What Have You Done For Us Lately, Eric Clapton?
In What Have You Done For Us Lately?, we examine the recent output by legendary artists. Yeah, we’re happy when they return with a new album… but really, just how happy are we? We’ll gauge their output since 2000, take a hard look and see how their recent material has held up… and maybe help you to find a few gems that you overlooked.
Eric Clapton is the only artist to be inducted into the Rock And Roll Hall Of Fame three times, for his membership in The Yardbirds and Cream, as well as his solo career. The fact that E.C. has also enjoyed membership in two other legendary groups, Blind Faith and Derek & The Dominoes, is even more impressive. On top of that, he’s had a solo career that has yielded tons of classic jams, including “Let It Rain,” “Wonderful Tonight,” “She’s Waiting,” “Tears In Heaven,” plus fresh takes on “I Shot The Sheriff,” “Cocaine” and “After Midnight.”
And while his popularity has never dipped beneath arena headlining status, his last few albums haven’t gotten much attention. So is that justified? Here, we take a look at Clapton’s output, both as a solo artist and a duet partner, since 2000.
During this time, Clapton’s albums have been polite, and generally speaking, they’ve been accepted politely. That seems to be the case with his latest, Old Sock, released March 24. Rolling Stone gave it three stars, saying, “This is comfort music, made by a guy who seems to be chilling with friends. If it sometimes sounds too comfortable, well, Clapton has probably earned it.”
That seems to be the prevailing thought about the man: When he made what most would regard as his best music in the ’60s and ’70s, he was going through drug addiction, relationship issues and volatile band lineups. These days, he’s a happily married, family-oriented, drug-free guy who puts tons of time, effort and money into his Crossroads drug rehab in Antigua. It seems almost churlish to begrudge him his happiness, and his contributions to modern music are beyond reproach. That said, let’s check out his recent output.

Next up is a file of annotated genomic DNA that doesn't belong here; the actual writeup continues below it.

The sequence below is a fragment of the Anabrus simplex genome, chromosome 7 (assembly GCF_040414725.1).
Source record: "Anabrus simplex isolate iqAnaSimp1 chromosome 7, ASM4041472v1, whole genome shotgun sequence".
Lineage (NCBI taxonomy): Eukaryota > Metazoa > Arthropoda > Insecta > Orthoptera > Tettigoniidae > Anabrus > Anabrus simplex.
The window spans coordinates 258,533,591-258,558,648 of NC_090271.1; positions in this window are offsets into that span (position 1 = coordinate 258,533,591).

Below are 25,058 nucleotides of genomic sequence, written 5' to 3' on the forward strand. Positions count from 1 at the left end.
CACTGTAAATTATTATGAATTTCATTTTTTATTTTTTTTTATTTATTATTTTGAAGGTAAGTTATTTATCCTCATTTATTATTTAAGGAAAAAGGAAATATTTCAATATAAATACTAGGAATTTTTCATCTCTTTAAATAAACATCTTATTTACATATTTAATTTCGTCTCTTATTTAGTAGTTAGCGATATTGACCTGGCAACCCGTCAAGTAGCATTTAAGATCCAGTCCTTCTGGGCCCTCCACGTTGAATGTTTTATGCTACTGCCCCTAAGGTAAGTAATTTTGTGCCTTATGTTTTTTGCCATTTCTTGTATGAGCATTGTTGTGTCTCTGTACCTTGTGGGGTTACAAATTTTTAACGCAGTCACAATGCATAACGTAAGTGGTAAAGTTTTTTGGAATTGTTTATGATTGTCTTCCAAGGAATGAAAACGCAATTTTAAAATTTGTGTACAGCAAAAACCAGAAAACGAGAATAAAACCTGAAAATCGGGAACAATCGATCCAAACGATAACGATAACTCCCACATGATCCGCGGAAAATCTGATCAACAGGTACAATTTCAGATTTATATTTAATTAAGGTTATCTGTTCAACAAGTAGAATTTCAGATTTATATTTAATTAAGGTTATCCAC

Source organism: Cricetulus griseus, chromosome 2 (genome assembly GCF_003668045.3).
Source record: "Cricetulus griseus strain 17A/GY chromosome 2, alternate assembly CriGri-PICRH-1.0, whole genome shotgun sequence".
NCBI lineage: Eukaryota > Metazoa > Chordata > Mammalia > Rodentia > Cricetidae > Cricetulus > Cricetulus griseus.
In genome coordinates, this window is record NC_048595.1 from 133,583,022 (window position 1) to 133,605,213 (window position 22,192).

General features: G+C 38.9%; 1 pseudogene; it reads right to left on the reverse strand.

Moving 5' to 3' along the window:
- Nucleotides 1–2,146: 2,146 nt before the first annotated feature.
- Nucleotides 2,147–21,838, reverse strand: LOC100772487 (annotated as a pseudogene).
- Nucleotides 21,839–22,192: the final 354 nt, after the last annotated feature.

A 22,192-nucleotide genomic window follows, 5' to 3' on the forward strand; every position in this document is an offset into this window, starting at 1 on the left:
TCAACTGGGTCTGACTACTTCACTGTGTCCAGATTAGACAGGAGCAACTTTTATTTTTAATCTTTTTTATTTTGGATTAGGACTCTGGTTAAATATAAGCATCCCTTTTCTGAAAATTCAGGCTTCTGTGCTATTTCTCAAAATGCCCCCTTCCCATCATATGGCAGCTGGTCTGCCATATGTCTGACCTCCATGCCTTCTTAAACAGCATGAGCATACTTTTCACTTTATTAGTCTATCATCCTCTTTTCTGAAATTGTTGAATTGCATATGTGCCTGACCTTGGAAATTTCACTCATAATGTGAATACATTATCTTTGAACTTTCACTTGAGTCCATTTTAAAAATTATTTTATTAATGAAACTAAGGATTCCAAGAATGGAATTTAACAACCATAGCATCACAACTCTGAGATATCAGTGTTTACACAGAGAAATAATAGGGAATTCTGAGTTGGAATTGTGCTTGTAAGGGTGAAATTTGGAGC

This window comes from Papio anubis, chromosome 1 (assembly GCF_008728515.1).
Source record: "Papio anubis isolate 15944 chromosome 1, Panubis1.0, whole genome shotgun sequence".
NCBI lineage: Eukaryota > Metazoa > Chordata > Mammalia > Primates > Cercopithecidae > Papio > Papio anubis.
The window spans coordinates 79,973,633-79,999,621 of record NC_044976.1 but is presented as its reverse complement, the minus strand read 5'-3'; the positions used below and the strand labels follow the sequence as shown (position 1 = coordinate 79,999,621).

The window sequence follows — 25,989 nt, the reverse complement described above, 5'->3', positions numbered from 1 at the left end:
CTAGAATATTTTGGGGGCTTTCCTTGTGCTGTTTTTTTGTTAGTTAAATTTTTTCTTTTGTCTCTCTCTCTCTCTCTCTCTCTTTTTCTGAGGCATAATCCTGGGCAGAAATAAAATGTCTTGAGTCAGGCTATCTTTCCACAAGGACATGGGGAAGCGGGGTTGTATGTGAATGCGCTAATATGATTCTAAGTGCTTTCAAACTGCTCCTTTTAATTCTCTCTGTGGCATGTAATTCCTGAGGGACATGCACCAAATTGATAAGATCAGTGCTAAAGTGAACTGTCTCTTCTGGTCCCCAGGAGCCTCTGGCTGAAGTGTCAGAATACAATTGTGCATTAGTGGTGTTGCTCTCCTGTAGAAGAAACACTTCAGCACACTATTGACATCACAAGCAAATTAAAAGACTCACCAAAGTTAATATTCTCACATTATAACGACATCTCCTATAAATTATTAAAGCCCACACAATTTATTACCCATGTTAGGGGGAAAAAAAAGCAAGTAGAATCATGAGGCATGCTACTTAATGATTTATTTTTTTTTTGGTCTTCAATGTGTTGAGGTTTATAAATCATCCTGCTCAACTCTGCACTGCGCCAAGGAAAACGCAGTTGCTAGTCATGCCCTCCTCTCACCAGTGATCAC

B.B. King & Eric Clapton - Riding With The King - 2000 Clapton has always loved working with, and calling attention to, the blues legends who first inspired him. The cover – with Clapton playing chauffeur while King is in the back set – tells the story: It’s more of a King album produced and supported by Clapton, who is extremely deferential to his idol throughout. Curiously, Clapton hired three other hot guitarists – Jimmie Vaughan, Doyle Bramhall II and Andy Fairweather-Low – for the album. With Clapton and King, why would you need any other six-stringers? The setlist was fun: the title track (a cover of a John Hiatt song), plus blues numbers from both men’s catalogs (“Key To The Highway,” “Help The Poor”) and other covers (Sam & Dave’s “Hold On, I’m Coming”). Critical Response: The press welcomed the collaboration,with Entertainment Weekly gave it an A, calling it a “triumphant collaboration.” Jazztimes said “The great majority of selections here is downhome, gritty and inspired.” It also won a GRAMMY for Best Traditional Blues Album. Sales: Crazily, this was the best-selling album of King’s career, selling over two million copies in the U.S. It topped Billboard‘s Blues chart, and hit No. 3 on the Billboard 200 album chart. What stuck: Surprisingly, there was no tour to support the album. “Ten Long Years” was later included on B.B.’s Ultimate Collection, and the title track made The Complete Clapton.
Reptile - 2001 This one could have been called Laid Back, had he not already used that title. There are a couple of originals here, but the standouts are the covers: Ray Charles’ “Come Back Baby,” Stevie Wonder’s “I Ain’t Gonna Stand For It,” James Taylor’s “Don’t Let Me Be Lonely Tonight” and J.J. Cale’s “Travelin’ Light.” Critical Response: As polite as the album, with Rolling Stone giving it three and a half stars, saying, “Clapton hits his stride about half the time” on the record. Entertainment Weekly was much less polite, giving it a C, saying, “At heart, Reptile is yet another version of the tepid corporate rock records Clapton’s been making ever since 1974′s best-selling 461 Ocean Boulevard.” Ouch! Sales: Not great by Clapton’s standards, only going gold for sales over 500,000 and peaking at No. 5 on the album chart. What stuck: Not much: None of these songs were included on the Complete Clapton best-of.